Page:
French people are the descendants of Gauls and Romans, western European Celtic and Italic peoples, as well as Bretons, Aquitanians and Germanic people arriving at the beginning of the Frankish Empire such as the Franks, the Visigoths, the Suebi, the Saxons, the Allemanni and the Burgundians, Germanic groups such as the Vikings, who settled in Normandy and to a lesser extent in Brittany in the 9th century. The name "France" etymologically derives from the territory of the Franks; the Franks were a Germanic tribe. In the pre-Roman era, all of Gaul was inhabited by a variety of peoples who were known collectively as the Gaulish tribes, their ancestors were Celts who came from Central Europe in the 7th century BCE, non-Celtic peoples including the Ligures, Aquitanians in Aquitaine. Some in the northern and eastern areas, may have had Germanic admixture. Gaul was militarily conquered in 58–51 BCE by the Roman legions under the command of General Julius Caesar. Over the next six centuries, the two cultures intermingled, creating a hybridized Gallo-Roman culture.
In the late Roman era, in addition to colonists from elsewhere in the Empire and Gaulish natives, Gallia became home to some in-migrating populations of Germanic and Scythian origin, such as Alans. The Gaulish language is thought to have survived into the 6th century in France, despite considerable Romanizat
France the French Republic, is a country whose territory consists of metropolitan France in Western Europe and several overseas regions and territories. The metropolitan area of France extends from the Mediterranean Sea to the English Channel and the North Sea, from the Rhine to the Atlantic Ocean, it is bordered by Belgium and Germany to the northeast and Italy to the east, Andorra and Spain to the south. The overseas territories include French Guiana in South America and several islands in the Atlantic and Indian oceans; the country's 18 integral regions span a combined area of 643,801 square kilometres and a total population of 67.3 million. France, a sovereign state, is a unitary semi-presidential republic with its capital in Paris, the country's largest city and main cultural and commercial centre. Other major urban areas include Lyon, Toulouse, Bordeaux and Nice. During the Iron Age, what is now metropolitan France was inhabited by a Celtic people. Rome annexed the area in 51 BC, holding it until the arrival of Germanic Franks in 476, who formed the Kingdom of Francia.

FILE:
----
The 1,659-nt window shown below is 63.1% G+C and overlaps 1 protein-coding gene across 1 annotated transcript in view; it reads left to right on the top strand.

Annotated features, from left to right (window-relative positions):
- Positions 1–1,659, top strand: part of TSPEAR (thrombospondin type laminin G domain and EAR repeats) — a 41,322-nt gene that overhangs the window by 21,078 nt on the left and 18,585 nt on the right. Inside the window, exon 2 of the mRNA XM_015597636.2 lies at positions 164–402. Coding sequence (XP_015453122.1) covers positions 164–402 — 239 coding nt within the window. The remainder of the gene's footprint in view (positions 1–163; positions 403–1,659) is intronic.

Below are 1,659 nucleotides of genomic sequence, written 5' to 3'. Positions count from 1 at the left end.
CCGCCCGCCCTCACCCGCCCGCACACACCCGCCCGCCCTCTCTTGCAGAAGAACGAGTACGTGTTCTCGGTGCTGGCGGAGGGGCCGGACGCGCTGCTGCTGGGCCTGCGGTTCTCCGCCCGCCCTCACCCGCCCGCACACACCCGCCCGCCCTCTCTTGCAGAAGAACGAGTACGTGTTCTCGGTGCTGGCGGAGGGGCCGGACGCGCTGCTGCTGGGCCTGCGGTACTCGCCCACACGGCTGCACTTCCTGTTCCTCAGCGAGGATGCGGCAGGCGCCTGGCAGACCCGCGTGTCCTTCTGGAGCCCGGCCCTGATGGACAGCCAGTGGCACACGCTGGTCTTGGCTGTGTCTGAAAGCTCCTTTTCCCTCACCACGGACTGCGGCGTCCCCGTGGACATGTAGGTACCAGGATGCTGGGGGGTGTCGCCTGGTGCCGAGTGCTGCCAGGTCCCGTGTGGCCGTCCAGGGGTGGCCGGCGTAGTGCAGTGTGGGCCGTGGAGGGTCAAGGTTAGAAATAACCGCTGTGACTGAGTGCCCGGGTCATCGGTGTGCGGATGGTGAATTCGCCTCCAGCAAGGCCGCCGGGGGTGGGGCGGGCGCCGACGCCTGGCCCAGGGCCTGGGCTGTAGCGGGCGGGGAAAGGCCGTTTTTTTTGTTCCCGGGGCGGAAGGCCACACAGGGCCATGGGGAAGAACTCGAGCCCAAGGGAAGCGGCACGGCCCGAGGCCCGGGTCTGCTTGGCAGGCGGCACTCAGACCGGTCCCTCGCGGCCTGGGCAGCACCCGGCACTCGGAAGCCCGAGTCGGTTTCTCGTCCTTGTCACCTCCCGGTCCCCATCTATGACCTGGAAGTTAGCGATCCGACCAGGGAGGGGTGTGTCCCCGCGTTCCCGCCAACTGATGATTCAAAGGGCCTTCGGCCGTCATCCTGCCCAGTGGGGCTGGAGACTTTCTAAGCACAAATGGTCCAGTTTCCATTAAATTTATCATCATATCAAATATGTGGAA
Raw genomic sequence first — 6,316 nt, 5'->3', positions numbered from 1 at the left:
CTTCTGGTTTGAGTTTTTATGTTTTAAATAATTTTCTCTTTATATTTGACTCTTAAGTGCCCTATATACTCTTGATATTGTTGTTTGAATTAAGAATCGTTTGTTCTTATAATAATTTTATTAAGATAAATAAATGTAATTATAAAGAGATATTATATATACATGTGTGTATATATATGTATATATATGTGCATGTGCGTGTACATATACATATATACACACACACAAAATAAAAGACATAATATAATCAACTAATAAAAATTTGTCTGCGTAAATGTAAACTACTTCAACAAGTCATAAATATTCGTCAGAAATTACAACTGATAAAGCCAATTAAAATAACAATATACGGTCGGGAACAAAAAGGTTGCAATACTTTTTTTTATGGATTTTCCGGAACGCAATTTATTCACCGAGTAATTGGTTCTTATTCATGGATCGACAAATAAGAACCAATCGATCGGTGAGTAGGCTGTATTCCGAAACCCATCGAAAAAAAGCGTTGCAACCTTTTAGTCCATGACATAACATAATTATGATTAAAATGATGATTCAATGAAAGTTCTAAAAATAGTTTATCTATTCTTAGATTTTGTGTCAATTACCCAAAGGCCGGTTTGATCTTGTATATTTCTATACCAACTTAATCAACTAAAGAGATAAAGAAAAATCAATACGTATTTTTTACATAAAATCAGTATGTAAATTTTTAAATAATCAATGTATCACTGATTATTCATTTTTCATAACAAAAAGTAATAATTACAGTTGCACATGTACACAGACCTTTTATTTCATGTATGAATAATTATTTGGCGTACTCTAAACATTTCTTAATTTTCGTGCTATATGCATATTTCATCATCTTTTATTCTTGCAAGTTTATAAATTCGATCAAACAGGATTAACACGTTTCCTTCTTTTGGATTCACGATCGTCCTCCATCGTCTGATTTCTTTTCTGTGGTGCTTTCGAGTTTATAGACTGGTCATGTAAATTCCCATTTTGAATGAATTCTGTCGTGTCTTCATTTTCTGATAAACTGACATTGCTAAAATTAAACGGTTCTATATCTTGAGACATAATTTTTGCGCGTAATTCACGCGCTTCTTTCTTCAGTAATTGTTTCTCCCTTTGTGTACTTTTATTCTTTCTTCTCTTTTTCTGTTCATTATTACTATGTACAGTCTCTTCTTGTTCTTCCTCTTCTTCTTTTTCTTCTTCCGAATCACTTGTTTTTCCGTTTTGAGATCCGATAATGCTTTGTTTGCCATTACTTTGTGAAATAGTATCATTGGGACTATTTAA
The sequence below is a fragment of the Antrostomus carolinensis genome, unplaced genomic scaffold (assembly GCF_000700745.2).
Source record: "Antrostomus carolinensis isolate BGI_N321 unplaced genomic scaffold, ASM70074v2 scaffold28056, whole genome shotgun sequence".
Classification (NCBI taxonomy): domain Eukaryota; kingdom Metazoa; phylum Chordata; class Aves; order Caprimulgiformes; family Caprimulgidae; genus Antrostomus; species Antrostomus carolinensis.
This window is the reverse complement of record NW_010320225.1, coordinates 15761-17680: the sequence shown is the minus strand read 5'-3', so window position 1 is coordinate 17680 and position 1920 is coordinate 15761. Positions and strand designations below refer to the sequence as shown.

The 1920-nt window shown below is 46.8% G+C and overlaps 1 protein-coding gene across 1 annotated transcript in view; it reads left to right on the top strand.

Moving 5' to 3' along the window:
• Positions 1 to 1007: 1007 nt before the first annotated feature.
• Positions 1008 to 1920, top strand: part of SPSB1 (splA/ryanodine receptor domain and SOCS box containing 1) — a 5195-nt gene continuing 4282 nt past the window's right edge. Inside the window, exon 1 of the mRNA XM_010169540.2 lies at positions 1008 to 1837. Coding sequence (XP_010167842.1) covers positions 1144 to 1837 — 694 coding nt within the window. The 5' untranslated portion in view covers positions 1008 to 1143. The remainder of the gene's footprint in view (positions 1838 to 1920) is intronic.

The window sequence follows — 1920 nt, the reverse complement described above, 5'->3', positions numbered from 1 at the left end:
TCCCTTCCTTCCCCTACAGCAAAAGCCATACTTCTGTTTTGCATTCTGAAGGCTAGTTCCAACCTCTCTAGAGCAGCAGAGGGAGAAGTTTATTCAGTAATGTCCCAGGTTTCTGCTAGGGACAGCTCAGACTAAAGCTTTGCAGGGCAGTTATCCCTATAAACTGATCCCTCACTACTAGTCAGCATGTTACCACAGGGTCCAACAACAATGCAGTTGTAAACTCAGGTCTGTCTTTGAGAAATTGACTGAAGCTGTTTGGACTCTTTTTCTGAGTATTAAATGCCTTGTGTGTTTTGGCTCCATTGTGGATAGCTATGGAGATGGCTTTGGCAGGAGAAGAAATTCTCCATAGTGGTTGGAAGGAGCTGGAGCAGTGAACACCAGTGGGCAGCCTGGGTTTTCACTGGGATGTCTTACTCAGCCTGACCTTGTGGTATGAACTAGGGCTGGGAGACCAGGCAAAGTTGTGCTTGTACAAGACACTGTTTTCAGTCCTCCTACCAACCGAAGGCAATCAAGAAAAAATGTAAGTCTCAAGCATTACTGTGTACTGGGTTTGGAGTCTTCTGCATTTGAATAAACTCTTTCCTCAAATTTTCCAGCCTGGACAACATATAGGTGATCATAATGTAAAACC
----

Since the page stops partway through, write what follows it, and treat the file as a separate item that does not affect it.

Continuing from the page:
The Treaty of Verdun of 843 partitioned Francia into Middle Francia and West Francia. West Francia which became the Kingdom of France in 987 emerged as a major European power in the Late Middle Ages following its victory in the Hundred Years' War. During the Renaissance, French culture flourished and a global colonial empire was established, which by the 20th century would become the second largest in the world; the 16th century was dominated by religious civil wars between Protestants. France became Europe's dominant cultural and military power in the 17th century under Louis XIV. In the late 18th century, the French Revolution overthrew the absolute monarchy, established one of modern history's earliest republics, saw the drafting of the Declaration of the Rights of Man and of the Citizen, which expresses the nation's ideals to this day. In the 19th century, Napoleon established the First French Empire, his subsequent Napoleonic Wars shaped the course of continental Europe. Following the collapse of the Empire, France endured a tumultuous succession of governments culminating with the establishment of the French Third Republic in 1870.